Burgers used to be fast and cheap - the epitome of fast food. But now a different type of patty exported from the US is rapidly expanding across the globe. US burger chain Five Guys International, is "the complete fundamental change" that has taken place with people prepared to pay more and wait longer for a more upmarket burger.So called millennials, the generation that came of age after the 2008 financial crisis, are their core customers. The trend of diners wanting to know where their food comes from, how it was prepared, and the "story" behind it has also helped drive the better burger's rapid expansion. Nonetheless, it's a profitable market, worth some £3.3bn in the UK last year, according to market research firm Mintel.Making sure its overseas burgers taste the same as those in the US is important, he says. "Unless you have consistency there is no brand... you've got to have some confidence that the burger you have in Dubai and Paris is the same as the one you have in California and Miami," he says.
Friday, 16 June 2017
If you can bottle it, it might make you a fortune. That is according to market research carried out by the world’s drinks industry. Beverage Marketing Corporation (BMC) says sales of bottled water outstripped sugary soft drinks in the US for the first time last year, while Zenith Global, a consulting firm, estimates that the global market has grown by 9 per cent annually in recent years and is now worth $147bn. It’s an increasingly crowded market, but an eye-poppingly lucrative one if you can get it right. Traditional beverages are losing ground to niche, healthier brands that communicate a story about purpose and function. After carrying out formal experimentation with various botanical scientists, he raised £2m worth of investment, which included £1m of his own money, and secured an exclusive deal with Harvey Nichols to sell his product - Rosemary Water. Retailing at £3.95 for a 750ml bottle, the water is made with rosemary extract and contains no sugar or preservatives.
Don't let the name fool you — Samuel West's "Museum of Failure" is an act of celebration. On June 7, West, a collector and self-described innovation researcher, debuted 51 failed products in a museum exhibition in the Swedish city of Helsingborg, all in the name of honoring the creative process. Visitors will get reacquainted with familiar names like Betamax and Blockbuster, and perhaps meet lesser-known flops — Twitter Peek, anyone? — all of which West has been collecting for the past year. "Even the biggest baddest most competent companies fail," West tells Business Insider. "The trick is to create an organizational culture that accepts failure so that you can fail small ... rather than failing big."
Museum of Failure
Museum of Failure
Sunday, 7 May 2017
For Nike, this was glorious failure. The sportswear giant’s attempt to propel one of its athletes to the “impossible” feat of a sub-two-hour marathon may have come up an agonising 26 seconds short, but the #Breaking2 “moonshot” is likely to be remembered for setting new standards in sports marketing regardless. Kenyan Eliud Kipchoge became the fastest person in history to run a marathon when he set a time of 2 hours and 25 seconds, about 2 and a half minutes faster than the current world record. But that will not trouble Nike, which is today basking in the praise of Kipchoge’s remarkable run, which was broadcast live simultaneously on Facebook and Twitter and can be watched in full on YouTube.Kipchoge and the two other runners who were attempting to smash the two-hour barrier were each wearing a specially customised shoe called the Zoom Vaporfly Elite. Having now been splashed all over the world's media, these futuristic trainers will soon go on sale to casual runners around the world backed by acres of earned media coverage.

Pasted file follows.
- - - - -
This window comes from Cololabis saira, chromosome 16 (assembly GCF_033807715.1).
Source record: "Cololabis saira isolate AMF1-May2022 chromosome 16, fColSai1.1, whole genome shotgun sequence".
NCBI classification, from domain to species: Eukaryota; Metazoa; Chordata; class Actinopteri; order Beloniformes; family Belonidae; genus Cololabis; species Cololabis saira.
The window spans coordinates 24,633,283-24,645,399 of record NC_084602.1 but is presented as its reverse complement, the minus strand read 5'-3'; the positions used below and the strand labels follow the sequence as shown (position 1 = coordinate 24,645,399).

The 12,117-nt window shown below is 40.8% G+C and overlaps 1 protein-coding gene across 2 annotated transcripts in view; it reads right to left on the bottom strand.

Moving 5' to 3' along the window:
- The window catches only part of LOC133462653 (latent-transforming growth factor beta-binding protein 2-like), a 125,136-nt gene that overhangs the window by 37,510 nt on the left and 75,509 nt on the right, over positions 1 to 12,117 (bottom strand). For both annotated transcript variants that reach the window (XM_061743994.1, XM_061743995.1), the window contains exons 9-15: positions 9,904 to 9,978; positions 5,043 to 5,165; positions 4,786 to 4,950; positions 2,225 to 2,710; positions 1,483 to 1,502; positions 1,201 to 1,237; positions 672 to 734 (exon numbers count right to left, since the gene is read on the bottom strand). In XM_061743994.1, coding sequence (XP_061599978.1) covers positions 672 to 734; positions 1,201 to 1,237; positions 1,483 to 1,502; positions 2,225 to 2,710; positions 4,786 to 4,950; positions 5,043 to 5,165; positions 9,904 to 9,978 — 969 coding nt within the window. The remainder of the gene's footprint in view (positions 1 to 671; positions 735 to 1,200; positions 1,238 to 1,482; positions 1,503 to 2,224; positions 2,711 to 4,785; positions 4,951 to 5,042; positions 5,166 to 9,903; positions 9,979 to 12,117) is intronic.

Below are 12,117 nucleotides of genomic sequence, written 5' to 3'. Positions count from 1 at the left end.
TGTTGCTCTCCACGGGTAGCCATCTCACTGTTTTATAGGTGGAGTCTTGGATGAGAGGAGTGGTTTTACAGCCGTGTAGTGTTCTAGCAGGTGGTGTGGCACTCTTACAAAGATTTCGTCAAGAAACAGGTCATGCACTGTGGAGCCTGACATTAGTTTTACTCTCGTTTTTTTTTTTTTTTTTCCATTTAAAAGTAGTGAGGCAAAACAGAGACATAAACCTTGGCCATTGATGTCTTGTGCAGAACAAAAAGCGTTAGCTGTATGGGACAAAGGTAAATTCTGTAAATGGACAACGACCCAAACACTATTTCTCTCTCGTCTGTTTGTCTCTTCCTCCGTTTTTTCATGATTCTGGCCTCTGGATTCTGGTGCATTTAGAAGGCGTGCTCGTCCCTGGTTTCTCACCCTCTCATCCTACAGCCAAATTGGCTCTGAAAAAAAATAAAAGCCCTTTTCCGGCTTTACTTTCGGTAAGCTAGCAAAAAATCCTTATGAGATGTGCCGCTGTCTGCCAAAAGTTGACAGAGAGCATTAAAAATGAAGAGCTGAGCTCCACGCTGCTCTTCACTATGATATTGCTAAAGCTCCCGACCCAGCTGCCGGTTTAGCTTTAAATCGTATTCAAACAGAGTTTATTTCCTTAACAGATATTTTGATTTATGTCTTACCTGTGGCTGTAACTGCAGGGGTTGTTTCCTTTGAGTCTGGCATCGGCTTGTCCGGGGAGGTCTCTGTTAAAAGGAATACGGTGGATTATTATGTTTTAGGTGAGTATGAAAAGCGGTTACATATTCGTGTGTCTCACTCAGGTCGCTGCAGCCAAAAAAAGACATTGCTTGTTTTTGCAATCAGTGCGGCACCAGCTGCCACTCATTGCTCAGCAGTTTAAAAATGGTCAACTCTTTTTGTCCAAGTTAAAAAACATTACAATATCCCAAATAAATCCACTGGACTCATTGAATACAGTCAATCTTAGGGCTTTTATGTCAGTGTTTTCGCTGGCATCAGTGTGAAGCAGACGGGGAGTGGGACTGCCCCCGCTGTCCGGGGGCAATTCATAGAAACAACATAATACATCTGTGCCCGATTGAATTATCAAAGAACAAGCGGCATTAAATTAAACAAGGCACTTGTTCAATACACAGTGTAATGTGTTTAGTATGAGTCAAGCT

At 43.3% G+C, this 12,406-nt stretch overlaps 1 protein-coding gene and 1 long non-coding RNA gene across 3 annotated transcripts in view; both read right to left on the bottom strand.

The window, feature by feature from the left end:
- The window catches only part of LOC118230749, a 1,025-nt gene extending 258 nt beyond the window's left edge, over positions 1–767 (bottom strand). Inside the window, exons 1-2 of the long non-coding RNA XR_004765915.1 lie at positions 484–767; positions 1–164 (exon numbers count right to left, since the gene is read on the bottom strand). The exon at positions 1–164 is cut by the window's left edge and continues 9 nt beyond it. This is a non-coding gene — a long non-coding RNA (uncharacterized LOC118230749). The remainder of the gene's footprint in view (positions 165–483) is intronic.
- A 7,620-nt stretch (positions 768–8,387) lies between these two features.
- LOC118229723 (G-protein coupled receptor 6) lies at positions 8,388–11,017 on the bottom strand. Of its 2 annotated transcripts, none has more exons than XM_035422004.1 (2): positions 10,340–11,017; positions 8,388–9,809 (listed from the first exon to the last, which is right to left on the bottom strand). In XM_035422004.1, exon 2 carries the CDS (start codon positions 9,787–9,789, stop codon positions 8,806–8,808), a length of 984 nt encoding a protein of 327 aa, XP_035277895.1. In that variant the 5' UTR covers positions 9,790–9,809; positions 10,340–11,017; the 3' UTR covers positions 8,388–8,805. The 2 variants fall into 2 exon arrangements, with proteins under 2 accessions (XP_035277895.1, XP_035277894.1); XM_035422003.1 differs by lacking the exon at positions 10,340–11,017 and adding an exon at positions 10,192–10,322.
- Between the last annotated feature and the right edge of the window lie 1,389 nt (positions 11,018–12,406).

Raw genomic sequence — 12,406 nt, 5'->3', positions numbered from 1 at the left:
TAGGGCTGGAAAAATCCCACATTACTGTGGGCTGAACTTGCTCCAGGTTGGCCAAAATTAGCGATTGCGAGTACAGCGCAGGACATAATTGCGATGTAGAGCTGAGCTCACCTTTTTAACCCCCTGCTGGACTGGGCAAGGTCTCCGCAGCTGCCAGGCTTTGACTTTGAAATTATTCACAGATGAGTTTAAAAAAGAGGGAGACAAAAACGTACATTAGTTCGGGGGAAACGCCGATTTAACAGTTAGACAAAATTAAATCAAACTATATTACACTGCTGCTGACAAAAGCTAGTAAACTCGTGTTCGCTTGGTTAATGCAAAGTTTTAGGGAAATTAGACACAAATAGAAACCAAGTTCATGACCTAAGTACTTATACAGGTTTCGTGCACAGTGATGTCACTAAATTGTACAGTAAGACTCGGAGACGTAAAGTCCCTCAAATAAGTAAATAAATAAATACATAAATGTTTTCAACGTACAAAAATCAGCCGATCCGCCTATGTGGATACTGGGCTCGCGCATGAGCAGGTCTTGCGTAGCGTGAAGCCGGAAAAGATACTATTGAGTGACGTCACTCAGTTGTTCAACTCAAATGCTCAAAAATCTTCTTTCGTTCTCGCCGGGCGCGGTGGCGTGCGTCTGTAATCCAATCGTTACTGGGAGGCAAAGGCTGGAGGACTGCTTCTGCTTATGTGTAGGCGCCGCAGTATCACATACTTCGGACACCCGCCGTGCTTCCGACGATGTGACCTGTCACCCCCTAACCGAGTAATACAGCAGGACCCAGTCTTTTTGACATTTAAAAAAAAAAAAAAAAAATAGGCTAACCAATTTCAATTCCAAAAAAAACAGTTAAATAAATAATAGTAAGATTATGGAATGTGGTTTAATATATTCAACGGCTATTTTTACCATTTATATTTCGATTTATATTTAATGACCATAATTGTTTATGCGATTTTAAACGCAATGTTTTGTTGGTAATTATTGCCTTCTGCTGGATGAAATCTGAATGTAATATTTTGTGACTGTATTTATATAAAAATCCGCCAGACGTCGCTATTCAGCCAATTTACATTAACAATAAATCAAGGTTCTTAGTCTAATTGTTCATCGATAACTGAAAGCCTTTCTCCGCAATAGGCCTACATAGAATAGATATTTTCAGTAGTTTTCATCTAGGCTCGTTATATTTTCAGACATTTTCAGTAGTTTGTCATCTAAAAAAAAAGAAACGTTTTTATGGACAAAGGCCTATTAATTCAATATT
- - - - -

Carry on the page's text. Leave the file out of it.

Starbucks is launching two new coffee-based drinks in the UK, as it strives to tap into consumers’ growing appetite for healthy beverages. The Cold Brew Vanilla sweet cream and the Cappuccino Freddo, will both be available in stores throughout the UK from Thursday. The former combines vanilla syrup and semi-skimmed milk with cold brew coffee – coffee that has been brewed by steeping beans in cold water for 20 hours or more. The latter is espresso topped with foam made from skimmed milk. Starbucks said that both drinks are lower in calories than the average coffee drink it sells. Starbucks is not alone in facing the challenge of changing consumer behaviours and tastes, and swelling demand for healthier products.
This bakery encourages its staff to dance among the cakes to aid well-being and improve performance. A choreographer worked with the bakery in Burnley to turn their work movements into a dance. Their aim is to reduce repetitive strain injuries and also bring some motivation and joy to the members of staff.
Monday, 1 May 2017
Annual pre-tax profits at online fashion retailer Boohoo have almost doubled to £31m - up from just under £16m last year. Its sales have jumped by 51% to almost £300m, thanks to new overseas markets. The Manchester-based firm puts its success down to "combining cutting-edge, aspirational design with an affordable price tag". Its booming sales growth has also been reflected in its share price, which has more than trebled in the past year. On its stock market flotation in 2014, it was valued at £560m. It is now worth about £2bn. The firm has gone from strength to strength in recent years, while its High Street rivals have had to deal with increasing competition from Boohoo and other online retailers. The company now has 5.2 active million customers worldwide, and crucially is able to rely on social media "influencers" and video bloggers - "vloggers" - to spread the word to its 18 to 24-year-old target market.